Many recipients of temporary assistance, and the organizations that help them apply, want taxpayers to know the money is used responsibly.
That response comes after a 10News investigation that aired last week, which raised questions about oversight in the "Temporary Assistance for Needy Families," or "TANF" program. In Tennessee, that program is called "Families First."
Benefits are loaded onto an EBT card, with a set amount of funds each month. Those cards can be swiped or used to withdraw cash. The investigation found some transactions were likely withdrawn at Knoxville ATMs inside of bars, a strip club, and a tobacco store.
However, some of the organizations that help clients apply for those benefits say they serve many families who use them responsibly.
Eric Harris was laid off from his job as an electrical worker, and is currently working part-time until he can find more work. With two of his three children living with him, he relies on "Families First" benefits to make ends meet.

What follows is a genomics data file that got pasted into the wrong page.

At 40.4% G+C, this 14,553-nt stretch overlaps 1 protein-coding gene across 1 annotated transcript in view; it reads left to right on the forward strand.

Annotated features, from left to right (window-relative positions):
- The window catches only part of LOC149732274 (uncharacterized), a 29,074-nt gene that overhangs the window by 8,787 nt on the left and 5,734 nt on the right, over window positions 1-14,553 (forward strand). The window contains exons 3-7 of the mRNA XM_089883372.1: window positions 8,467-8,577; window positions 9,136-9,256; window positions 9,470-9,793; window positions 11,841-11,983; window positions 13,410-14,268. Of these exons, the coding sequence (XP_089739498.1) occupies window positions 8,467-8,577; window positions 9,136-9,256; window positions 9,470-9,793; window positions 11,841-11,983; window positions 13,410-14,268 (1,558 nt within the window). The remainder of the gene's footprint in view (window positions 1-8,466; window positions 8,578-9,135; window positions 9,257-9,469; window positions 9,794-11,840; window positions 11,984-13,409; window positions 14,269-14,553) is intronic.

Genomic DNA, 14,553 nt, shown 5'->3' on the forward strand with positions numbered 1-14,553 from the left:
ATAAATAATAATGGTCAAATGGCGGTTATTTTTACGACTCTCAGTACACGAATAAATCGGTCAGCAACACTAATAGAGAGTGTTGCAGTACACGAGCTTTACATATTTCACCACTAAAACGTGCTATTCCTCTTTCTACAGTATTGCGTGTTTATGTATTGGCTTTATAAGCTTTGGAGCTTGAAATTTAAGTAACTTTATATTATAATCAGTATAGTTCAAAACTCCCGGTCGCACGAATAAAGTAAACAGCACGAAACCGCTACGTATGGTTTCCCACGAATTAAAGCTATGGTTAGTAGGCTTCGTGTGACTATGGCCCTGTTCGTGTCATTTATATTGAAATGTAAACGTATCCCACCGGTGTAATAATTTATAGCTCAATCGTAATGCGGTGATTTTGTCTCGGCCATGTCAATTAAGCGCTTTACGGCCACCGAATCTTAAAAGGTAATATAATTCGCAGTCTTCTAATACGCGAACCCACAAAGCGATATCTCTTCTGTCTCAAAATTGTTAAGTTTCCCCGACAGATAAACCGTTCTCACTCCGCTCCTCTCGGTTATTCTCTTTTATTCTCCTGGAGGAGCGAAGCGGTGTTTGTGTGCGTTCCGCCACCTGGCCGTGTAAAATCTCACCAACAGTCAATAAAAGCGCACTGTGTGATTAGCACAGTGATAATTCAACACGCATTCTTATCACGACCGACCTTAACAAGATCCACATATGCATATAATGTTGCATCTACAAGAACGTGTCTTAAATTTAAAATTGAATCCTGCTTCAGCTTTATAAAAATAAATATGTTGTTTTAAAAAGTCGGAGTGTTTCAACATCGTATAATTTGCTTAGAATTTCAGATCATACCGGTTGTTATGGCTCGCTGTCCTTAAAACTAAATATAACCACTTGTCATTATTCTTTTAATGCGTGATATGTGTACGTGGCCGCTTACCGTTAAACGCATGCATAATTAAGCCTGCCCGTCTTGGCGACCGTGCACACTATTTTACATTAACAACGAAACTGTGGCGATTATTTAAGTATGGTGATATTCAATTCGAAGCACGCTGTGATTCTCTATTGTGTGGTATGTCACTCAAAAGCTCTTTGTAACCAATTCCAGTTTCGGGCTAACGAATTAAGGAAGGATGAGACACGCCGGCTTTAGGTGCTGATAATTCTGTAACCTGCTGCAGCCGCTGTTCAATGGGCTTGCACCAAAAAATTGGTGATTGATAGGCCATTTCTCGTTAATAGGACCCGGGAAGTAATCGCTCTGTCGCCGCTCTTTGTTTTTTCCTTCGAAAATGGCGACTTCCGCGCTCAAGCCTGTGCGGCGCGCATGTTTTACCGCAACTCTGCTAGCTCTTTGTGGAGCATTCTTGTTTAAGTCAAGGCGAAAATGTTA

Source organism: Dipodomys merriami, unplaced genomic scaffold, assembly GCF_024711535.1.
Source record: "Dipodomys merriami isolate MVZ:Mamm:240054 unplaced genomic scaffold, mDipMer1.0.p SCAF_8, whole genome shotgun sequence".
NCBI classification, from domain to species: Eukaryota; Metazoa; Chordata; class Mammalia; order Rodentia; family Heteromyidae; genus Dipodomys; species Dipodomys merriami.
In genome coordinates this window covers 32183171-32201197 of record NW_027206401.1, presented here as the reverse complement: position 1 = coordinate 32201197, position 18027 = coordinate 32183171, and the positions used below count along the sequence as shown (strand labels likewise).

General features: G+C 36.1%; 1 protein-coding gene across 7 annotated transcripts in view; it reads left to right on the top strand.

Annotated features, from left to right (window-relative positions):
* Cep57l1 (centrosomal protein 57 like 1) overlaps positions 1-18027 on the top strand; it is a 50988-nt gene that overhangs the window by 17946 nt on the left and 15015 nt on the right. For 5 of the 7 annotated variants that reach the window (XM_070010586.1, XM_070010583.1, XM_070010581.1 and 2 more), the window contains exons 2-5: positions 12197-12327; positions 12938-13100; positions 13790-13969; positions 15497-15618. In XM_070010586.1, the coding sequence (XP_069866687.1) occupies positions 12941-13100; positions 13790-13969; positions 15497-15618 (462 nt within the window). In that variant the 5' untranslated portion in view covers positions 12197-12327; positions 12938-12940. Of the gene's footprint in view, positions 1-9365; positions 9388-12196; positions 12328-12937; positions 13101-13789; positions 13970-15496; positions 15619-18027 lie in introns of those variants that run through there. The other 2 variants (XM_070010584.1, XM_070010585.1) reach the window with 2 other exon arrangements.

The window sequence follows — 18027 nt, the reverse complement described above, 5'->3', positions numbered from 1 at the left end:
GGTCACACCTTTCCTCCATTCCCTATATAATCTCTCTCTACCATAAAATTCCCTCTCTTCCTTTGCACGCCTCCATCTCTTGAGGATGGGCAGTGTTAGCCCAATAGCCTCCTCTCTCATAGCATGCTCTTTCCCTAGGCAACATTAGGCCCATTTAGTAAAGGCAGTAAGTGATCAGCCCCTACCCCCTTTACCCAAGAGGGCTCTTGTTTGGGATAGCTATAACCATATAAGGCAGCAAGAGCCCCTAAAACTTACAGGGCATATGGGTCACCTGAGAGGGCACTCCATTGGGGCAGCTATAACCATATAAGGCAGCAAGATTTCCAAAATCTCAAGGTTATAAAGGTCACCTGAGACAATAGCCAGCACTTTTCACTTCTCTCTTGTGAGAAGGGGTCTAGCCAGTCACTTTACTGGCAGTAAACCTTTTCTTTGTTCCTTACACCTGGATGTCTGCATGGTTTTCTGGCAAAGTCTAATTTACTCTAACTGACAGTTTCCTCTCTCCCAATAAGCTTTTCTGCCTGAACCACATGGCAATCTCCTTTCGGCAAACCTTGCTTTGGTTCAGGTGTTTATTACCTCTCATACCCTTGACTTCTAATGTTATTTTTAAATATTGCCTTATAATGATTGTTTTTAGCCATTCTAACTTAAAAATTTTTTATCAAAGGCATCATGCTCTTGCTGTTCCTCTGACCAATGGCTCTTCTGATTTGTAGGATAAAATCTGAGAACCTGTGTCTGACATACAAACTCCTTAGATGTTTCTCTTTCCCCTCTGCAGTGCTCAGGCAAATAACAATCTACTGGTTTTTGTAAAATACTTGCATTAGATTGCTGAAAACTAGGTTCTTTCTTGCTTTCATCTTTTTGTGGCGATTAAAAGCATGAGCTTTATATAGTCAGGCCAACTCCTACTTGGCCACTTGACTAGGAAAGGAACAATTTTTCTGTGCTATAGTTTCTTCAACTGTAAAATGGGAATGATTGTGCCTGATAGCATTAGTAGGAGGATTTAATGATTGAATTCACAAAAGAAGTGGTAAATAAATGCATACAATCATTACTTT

"It's helped us tremendously," he said. "Without that little bit of help, some months it'd really be tight for us. I mean, it always is tight. But we tend to make it."
Harris is also enrolled in a program through Catholic Charities of East Tennessee, called "Elizabeth's Home." The two-year program transitions homeless people into self sufficiency. Managers there tightly monitor Harris' benefits and track his spending.
"We have very strict rules, policies," said manager Angela Petty. "They have to do their weekly expense forms... what they're spending their money on."
In Tennessee, recipients get an average of $165 per month. The Department of Human Services records show it handed out more than $2.6 million in the city of Knoxville from January to July 2012.
Petty explains, many programs help keep benefit recipients accountable when using those taxpayer dollars.
"We make sure their money's being spent well, and not misused. With our program, it's very crucial that we know what our money's being spent on," she said.
Harris says he hopes the negative stigma surrounding EBT users will change.
"There are families that use it wisely, and there are more families that need help, but aren't getting help because of people that are abusing the system."
He looks forward to a future where his family doesn't need the assistance.
"Independence," he lists, as a future goal. "Being able to do stuff on our own. If I want to take my kids somewhere, we can go out to eat. We're not scrimping and trying to stretch every dollar out."